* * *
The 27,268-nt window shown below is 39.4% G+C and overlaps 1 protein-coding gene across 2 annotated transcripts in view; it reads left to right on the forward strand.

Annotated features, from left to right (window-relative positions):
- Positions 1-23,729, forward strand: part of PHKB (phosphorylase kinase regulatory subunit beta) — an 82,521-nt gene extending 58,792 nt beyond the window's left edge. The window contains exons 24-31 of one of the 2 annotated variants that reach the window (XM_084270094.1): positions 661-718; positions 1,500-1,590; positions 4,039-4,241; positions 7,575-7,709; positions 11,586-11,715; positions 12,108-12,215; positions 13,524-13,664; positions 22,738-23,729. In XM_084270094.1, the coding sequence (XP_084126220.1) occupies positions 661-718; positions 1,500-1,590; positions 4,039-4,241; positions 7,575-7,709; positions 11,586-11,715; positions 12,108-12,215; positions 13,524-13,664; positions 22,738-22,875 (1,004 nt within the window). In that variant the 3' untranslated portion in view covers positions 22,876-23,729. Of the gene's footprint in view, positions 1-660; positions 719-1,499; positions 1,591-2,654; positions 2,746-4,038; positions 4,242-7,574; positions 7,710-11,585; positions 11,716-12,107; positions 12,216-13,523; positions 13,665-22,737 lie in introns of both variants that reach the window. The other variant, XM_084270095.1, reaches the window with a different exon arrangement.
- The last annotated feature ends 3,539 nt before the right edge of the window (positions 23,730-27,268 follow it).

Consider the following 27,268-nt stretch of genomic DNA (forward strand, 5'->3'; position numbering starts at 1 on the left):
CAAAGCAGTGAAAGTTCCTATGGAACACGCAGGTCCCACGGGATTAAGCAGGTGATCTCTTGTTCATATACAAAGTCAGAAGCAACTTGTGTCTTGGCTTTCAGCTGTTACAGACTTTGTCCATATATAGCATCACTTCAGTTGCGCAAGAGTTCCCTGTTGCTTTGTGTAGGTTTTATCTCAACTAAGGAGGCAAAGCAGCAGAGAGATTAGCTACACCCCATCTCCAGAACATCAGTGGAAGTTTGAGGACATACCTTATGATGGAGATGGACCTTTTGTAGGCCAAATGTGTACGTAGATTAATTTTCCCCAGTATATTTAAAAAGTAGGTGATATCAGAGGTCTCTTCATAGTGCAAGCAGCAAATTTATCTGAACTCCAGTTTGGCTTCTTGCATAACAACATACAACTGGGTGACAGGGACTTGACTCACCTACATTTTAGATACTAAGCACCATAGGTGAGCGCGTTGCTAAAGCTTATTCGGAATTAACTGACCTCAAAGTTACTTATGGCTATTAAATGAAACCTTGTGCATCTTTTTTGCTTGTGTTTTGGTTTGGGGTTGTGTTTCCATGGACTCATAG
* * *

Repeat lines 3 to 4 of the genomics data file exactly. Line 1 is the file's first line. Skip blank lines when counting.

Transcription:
- Positions 1-23,729, forward strand: part of PHKB (phosphorylase kinase regulatory subunit beta) — an 82,521-nt gene extending 58,792 nt beyond the window's left edge. The window contains exons 24-31 of one of the 2 annotated variants that reach the window (XM_084270094.1): positions 661-718; positions 1,500-1,590; positions 4,039-4,241; positions 7,575-7,709; positions 11,586-11,715; positions 12,108-12,215; positions 13,524-13,664; positions 22,738-23,729. In XM_084270094.1, the coding sequence (XP_084126220.1) occupies positions 661-718; positions 1,500-1,590; positions 4,039-4,241; positions 7,575-7,709; positions 11,586-11,715; positions 12,108-12,215; positions 13,524-13,664; positions 22,738-22,875 (1,004 nt within the window). In that variant the 3' untranslated portion in view covers positions 22,876-23,729. Of the gene's footprint in view, positions 1-660; positions 719-1,499; positions 1,591-2,654; positions 2,746-4,038; positions 4,242-7,574; positions 7,710-11,585; positions 11,716-12,107; positions 12,216-13,523; positions 13,665-22,737 lie in introns of both variants that reach the window. The other variant, XM_084270095.1, reaches the window with a different exon arrangement.
- The last annotated feature ends 3,539 nt before the right edge of the window (positions 23,730-27,268 follow it).